My last column discussed exposure therapy and the importance of facing your fears. But what if you fear the thought of relaxing and being “too happy”?
A quick recap. In a recent column, I discussed research showing relaxation makes some people edgy and anxious. If you’re a big worrier, you fear letting your guard down and don’t like sharp emotional shifts – for example, going from feeling relaxed to stressed or fearful. You think, it’s important to be prepared, in case something bad happens.
Thus, “happy” situations can make you nervous. Rather than saying “yippee”, you stay on guard and continue to worry, so you’re prepared in case something bad happens. And if nothing bad happens, you get to experience a positive emotional contrast – “Thank God XYZ didn’t happen”.
People prone to low mood and depression often adopt a similar strategy, one of defensive pessimism. If you’re used to things going wrong, then hope can feel destabilising – a mindset encapsulated in the expression, “It’s the hope that kills you”.
These are human responses, understandable attempts to avoid emotional pain. But the strategy is an unwise one that steals the joy from your life.
EXPOSURE AND RESPONSE PREVENTION (ERP)
One way of changing this mindset is by devising what I call emotional exposures. In my last column, I discussed exposure and response prevention (ERP).
An exposure is when you willingly expose yourself to a feared situation (for example, taking a flight if you have a fear of flying); response or ritual prevention (RP) means you don’t resort to rituals or safety behaviours when doing the exposure (say, drinking alcohol or taking pills to calm your nerves on the plane, being hyper-vigilant about turbulence, praying excessively or reciting positive mantras, and so on).
Instead, you sit with the anxiety, thus teaching the brain an important lesson: I can handle this.
What kind of emotional exposures can worriers do? I previously gave the example of the parent who worries when her children fly abroad, getting them to text her when the flight arrives safely so she can breathe a sigh of relief.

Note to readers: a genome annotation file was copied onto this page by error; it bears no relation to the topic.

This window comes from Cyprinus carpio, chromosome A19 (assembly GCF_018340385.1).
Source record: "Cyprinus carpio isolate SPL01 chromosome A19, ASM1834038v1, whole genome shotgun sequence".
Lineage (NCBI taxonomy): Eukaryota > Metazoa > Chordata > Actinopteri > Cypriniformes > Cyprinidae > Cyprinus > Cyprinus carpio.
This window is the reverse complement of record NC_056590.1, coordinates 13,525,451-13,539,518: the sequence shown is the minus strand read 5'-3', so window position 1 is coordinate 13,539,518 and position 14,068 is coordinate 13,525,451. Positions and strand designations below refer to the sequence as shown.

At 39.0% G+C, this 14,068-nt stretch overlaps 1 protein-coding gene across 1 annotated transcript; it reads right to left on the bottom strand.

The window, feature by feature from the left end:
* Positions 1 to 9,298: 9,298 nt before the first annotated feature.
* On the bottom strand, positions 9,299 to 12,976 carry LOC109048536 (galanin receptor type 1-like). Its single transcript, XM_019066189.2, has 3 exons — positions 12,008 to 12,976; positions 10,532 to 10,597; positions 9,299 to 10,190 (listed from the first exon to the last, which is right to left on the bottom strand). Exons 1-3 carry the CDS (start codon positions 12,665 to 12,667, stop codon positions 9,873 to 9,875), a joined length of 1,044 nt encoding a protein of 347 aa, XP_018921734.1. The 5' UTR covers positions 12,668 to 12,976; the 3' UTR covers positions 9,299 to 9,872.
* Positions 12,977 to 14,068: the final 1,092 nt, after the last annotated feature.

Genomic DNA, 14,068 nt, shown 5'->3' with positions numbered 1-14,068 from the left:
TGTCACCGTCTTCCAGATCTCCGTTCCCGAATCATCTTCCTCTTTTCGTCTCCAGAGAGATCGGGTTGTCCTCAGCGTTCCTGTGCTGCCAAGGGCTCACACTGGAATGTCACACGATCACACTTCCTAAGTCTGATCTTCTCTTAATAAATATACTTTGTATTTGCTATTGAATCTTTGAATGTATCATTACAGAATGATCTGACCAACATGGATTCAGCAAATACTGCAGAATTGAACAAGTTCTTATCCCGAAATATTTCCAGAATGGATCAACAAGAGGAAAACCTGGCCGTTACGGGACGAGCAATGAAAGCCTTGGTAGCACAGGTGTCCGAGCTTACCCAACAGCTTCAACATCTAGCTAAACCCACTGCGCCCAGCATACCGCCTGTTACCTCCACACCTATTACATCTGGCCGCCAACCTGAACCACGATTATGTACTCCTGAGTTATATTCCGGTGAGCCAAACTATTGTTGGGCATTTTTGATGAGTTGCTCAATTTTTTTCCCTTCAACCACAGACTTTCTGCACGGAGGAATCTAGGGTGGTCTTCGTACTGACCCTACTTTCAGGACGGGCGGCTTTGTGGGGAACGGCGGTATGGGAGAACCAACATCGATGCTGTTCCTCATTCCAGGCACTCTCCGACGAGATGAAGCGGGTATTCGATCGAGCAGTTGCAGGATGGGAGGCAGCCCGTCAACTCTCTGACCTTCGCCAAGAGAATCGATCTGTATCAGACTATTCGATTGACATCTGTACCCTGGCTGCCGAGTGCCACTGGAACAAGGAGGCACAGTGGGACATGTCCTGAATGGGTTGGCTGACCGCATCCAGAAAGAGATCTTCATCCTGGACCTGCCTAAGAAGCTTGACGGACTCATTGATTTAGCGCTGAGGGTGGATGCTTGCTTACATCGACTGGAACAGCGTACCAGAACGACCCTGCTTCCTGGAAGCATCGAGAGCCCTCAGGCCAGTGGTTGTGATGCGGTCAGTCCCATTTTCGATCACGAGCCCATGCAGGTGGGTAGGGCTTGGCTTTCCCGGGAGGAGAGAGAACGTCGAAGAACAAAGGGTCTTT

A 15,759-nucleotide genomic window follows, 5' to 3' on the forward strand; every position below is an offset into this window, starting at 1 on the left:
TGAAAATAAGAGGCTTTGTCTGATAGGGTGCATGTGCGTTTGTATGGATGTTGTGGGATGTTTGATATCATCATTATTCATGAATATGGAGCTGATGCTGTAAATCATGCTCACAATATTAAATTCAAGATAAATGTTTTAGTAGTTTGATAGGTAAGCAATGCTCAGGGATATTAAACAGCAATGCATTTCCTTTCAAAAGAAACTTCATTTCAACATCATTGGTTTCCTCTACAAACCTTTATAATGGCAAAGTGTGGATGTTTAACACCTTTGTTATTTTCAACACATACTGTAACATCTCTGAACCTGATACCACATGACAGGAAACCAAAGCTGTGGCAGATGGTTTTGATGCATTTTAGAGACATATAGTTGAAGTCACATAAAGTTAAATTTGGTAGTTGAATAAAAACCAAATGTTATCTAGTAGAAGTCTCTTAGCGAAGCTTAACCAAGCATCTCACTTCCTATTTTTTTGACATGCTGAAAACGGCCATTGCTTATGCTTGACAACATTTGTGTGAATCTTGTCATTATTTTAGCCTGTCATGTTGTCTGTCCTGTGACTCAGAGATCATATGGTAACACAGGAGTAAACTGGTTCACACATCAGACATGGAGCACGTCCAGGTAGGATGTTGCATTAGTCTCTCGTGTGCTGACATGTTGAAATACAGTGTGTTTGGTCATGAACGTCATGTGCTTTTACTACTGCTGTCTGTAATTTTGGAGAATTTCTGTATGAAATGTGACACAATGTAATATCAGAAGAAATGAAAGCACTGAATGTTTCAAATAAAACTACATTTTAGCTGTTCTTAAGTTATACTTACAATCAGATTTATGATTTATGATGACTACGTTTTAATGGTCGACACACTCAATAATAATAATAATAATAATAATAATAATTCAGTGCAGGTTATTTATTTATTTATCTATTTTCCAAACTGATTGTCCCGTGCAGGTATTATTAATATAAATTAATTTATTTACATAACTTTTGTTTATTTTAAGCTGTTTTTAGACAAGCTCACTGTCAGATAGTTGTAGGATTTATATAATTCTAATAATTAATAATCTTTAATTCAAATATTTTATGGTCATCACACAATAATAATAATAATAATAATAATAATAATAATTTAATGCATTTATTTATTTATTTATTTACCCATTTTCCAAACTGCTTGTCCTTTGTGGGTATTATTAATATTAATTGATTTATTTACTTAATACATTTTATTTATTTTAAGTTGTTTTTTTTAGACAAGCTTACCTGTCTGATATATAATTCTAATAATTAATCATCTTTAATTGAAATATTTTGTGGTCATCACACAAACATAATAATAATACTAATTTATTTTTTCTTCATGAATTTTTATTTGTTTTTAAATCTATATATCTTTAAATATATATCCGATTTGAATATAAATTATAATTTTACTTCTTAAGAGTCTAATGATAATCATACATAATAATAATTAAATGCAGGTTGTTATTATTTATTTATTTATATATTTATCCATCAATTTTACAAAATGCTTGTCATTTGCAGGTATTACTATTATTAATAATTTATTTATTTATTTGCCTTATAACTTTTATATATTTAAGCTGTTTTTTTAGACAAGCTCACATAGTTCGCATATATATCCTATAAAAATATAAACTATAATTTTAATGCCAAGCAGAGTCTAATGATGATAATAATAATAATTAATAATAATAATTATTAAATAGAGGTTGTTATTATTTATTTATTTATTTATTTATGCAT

The exposure here is simple: no texts, no “safe flight” messages, no requests for reassurance.
The response prevention: no worrying. Not texting the kids is good, but you will undo the exposure if you choose to spend the time worrying. Instead, maybe break out the popcorn and watch a comedy on TV.
Some people here might say, I can’t help worrying. Two points on this. Firstly, worriers tend to believe worrying is uncontrollable, but this isn’t actually the case. Yes, it can be difficult to rein it in, but worry can (and should) be controlled.
Secondly, let’s be honest here: you don’t really think the plane will crash or that serious harm is going to happen! You just feel uncomfortable not worrying in such cases. Worry shows I care, worry helps me prepare, it’s irresponsible not to worry – these positive beliefs about worry keep you stuck.
Thus, you should practice emotional exposures that target these beliefs and that build up your tolerance for discomfort, such as doing “happy” things when you would ordinarily be worrying.
Other people might not be chronic worriers, but they might still get uncomfortable or guilty when relaxing or doing “happy” things. Many people feel they “should” be doing something else, something productive or sacrificial. Emotional exposures here might mean carving out some me-time – for example, telling your kids (or parents) that you can’t do XYZ because you’re meeting a friend for coffee, or engaging fully with your friends when on a night out and not texting or ringing home to make sure all is well.
If you fear letting your guard down and being “too happy”, then try and devise your own emotional exposure exercises. Actively look forward to things (nights out, holidays, and so on), as opposed to playing them down. Don’t try to figure everything out; instead, expose yourself to uncertainty and assume the best, rather than planning and preparing for the worst. Give yourself permission to hope and be happy.
Seemingly simple exposures can feel destabilising, but they’re incredibly powerful. Allow yourself to experience those emotional shifts. Teach your brain that important message: I can handle this.
(First published in Southern Star on 28/10/2021)